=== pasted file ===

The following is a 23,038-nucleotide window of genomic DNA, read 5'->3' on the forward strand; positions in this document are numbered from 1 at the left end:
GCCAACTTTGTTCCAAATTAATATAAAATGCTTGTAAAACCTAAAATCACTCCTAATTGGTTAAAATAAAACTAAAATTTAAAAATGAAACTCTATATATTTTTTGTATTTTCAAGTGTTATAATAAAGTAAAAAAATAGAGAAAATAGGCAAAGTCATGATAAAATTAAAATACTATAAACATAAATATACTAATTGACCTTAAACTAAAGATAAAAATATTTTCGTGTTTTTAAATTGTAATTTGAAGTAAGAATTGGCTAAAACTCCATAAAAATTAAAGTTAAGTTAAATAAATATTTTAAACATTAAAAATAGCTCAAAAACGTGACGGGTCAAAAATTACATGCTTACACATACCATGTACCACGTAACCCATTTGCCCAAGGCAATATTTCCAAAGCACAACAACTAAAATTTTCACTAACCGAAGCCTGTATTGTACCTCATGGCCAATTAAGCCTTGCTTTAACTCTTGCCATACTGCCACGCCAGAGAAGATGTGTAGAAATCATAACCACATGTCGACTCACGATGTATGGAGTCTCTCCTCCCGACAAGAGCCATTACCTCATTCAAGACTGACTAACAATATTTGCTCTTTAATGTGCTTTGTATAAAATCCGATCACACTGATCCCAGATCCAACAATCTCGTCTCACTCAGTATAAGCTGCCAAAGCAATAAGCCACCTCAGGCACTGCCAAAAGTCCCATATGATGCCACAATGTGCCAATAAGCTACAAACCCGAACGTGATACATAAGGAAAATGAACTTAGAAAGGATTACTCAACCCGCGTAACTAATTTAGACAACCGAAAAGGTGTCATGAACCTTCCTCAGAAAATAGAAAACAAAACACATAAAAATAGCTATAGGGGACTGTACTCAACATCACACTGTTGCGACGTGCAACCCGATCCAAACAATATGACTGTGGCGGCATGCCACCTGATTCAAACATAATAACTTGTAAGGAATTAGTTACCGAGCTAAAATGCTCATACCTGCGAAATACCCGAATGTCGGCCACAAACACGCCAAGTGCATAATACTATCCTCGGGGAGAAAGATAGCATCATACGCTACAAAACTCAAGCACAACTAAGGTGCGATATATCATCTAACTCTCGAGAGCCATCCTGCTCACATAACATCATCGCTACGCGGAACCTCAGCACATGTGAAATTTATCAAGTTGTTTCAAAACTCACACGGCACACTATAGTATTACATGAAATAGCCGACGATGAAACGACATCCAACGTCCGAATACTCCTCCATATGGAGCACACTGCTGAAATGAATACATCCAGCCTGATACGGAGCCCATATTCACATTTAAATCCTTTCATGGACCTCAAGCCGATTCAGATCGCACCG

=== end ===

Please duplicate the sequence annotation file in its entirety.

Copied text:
The following is a 23,038-nucleotide window of genomic DNA, read 5'->3' on the forward strand; positions in this document are numbered from 1 at the left end:
GCCAACTTTGTTCCAAATTAATATAAAATGCTTGTAAAACCTAAAATCACTCCTAATTGGTTAAAATAAAACTAAAATTTAAAAATGAAACTCTATATATTTTTTGTATTTTCAAGTGTTATAATAAAGTAAAAAAATAGAGAAAATAGGCAAAGTCATGATAAAATTAAAATACTATAAACATAAATATACTAATTGACCTTAAACTAAAGATAAAAATATTTTCGTGTTTTTAAATTGTAATTTGAAGTAAGAATTGGCTAAAACTCCATAAAAATTAAAGTTAAGTTAAATAAATATTTTAAACATTAAAAATAGCTCAAAAACGTGACGGGTCAAAAATTACATGCTTACACATACCATGTACCACGTAACCCATTTGCCCAAGGCAATATTTCCAAAGCACAACAACTAAAATTTTCACTAACCGAAGCCTGTATTGTACCTCATGGCCAATTAAGCCTTGCTTTAACTCTTGCCATACTGCCACGCCAGAGAAGATGTGTAGAAATCATAACCACATGTCGACTCACGATGTATGGAGTCTCTCCTCCCGACAAGAGCCATTACCTCATTCAAGACTGACTAACAATATTTGCTCTTTAATGTGCTTTGTATAAAATCCGATCACACTGATCCCAGATCCAACAATCTCGTCTCACTCAGTATAAGCTGCCAAAGCAATAAGCCACCTCAGGCACTGCCAAAAGTCCCATATGATGCCACAATGTGCCAATAAGCTACAAACCCGAACGTGATACATAAGGAAAATGAACTTAGAAAGGATTACTCAACCCGCGTAACTAATTTAGACAACCGAAAAGGTGTCATGAACCTTCCTCAGAAAATAGAAAACAAAACACATAAAAATAGCTATAGGGGACTGTACTCAACATCACACTGTTGCGACGTGCAACCCGATCCAAACAATATGACTGTGGCGGCATGCCACCTGATTCAAACATAATAACTTGTAAGGAATTAGTTACCGAGCTAAAATGCTCATACCTGCGAAATACCCGAATGTCGGCCACAAACACGCCAAGTGCATAATACTATCCTCGGGGAGAAAGATAGCATCATACGCTACAAAACTCAAGCACAACTAAGGTGCGATATATCATCTAACTCTCGAGAGCCATCCTGCTCACATAACATCATCGCTACGCGGAACCTCAGCACATGTGAAATTTATCAAGTTGTTTCAAAACTCACACGGCACACTATAGTATTACATGAAATAGCCGACGATGAAACGACATCCAACGTCCGAATACTCCTCCATATGGAGCACACTGCTGAAATGAATACATCCAGCCTGATACGGAGCCCATATTCACATTTAAATCCTTTCATGGACCTCAAGCCGATTCAGATCGCACCG